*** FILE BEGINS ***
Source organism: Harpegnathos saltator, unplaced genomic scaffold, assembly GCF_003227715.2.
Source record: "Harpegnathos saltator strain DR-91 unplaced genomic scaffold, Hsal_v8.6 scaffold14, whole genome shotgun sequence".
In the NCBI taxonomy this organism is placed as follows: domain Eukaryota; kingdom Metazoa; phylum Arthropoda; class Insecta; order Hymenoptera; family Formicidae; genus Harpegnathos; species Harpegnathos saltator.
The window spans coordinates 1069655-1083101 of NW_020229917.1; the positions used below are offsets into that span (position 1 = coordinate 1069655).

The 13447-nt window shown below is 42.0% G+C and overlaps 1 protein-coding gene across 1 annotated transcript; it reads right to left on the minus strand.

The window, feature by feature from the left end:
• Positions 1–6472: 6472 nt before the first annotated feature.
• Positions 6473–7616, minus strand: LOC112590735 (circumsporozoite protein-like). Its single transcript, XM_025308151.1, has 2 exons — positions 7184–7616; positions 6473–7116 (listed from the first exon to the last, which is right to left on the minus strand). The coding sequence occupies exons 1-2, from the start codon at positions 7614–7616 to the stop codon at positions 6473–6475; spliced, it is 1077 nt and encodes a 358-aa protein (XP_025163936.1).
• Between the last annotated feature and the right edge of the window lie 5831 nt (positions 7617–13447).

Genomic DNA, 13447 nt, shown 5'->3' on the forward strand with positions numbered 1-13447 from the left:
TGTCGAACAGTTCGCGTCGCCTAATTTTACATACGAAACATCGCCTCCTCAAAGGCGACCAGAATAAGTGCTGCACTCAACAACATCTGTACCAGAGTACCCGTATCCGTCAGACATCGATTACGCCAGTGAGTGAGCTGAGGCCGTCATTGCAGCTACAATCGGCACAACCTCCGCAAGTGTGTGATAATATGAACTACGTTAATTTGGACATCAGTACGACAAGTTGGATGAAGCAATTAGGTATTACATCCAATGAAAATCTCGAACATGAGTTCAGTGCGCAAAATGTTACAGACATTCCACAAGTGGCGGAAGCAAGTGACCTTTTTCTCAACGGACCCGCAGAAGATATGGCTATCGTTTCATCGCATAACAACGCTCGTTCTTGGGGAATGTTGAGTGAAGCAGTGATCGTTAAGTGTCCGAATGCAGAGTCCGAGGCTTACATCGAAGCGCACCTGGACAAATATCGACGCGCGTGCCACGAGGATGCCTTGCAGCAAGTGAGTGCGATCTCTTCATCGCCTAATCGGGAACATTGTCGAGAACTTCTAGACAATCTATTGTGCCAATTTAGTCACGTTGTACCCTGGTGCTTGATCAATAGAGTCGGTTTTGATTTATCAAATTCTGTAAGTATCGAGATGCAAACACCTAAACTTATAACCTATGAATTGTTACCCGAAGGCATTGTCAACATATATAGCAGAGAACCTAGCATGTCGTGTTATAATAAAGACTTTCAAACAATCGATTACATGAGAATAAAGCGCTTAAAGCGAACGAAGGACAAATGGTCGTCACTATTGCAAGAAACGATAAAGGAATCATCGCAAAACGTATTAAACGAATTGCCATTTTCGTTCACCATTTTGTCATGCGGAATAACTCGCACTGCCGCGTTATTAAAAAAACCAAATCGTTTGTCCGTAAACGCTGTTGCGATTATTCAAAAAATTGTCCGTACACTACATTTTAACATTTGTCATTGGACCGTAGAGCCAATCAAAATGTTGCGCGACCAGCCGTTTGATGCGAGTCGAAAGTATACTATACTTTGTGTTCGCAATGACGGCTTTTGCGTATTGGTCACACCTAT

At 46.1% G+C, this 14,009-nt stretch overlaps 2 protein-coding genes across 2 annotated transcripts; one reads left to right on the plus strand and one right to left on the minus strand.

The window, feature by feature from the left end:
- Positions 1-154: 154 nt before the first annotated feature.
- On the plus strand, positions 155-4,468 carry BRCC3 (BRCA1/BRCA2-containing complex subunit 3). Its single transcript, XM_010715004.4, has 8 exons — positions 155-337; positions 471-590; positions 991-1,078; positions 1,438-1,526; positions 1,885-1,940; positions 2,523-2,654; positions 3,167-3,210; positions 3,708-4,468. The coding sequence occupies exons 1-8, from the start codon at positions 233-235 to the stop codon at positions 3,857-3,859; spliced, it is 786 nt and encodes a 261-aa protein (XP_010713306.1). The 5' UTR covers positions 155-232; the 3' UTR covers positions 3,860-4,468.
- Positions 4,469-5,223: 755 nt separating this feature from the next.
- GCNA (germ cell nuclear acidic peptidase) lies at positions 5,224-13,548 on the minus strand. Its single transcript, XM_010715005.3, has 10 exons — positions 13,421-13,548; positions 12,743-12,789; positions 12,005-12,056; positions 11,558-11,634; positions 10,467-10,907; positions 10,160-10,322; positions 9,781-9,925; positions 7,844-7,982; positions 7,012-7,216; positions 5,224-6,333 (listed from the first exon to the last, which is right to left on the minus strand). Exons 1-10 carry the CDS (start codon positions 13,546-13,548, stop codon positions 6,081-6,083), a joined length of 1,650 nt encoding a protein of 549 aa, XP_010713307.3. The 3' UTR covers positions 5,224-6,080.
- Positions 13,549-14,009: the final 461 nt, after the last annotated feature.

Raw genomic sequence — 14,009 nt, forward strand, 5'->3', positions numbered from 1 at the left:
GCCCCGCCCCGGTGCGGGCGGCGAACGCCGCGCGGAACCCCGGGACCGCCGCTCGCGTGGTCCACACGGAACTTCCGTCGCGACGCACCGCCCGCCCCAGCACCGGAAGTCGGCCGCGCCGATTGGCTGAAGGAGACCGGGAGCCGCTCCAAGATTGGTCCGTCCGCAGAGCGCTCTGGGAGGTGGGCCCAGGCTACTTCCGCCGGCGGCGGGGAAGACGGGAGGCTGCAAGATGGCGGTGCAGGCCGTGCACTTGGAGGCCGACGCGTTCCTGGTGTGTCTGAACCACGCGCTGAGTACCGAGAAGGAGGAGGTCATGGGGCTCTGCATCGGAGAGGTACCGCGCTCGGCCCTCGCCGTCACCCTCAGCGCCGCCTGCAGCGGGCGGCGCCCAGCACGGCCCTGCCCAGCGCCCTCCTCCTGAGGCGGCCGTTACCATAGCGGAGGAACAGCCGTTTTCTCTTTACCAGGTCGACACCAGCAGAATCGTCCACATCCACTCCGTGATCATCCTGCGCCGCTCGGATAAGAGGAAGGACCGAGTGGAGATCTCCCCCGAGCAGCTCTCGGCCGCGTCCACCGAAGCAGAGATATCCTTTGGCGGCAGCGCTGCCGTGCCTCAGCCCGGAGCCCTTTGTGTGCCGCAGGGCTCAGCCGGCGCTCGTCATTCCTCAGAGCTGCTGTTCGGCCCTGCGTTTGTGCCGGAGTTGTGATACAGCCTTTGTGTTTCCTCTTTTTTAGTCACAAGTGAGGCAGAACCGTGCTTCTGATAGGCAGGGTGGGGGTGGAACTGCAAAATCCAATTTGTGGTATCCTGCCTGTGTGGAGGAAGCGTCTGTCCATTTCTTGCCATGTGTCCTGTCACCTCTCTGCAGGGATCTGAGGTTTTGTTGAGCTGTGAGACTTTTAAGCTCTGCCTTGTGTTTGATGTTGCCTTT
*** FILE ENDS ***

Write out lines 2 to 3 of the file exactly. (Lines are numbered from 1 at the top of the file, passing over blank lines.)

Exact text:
Source record: "Harpegnathos saltator strain DR-91 unplaced genomic scaffold, Hsal_v8.6 scaffold14, whole genome shotgun sequence".
In the NCBI taxonomy this organism is placed as follows: domain Eukaryota; kingdom Metazoa; phylum Arthropoda; class Insecta; order Hymenoptera; family Formicidae; genus Harpegnathos; species Harpegnathos saltator.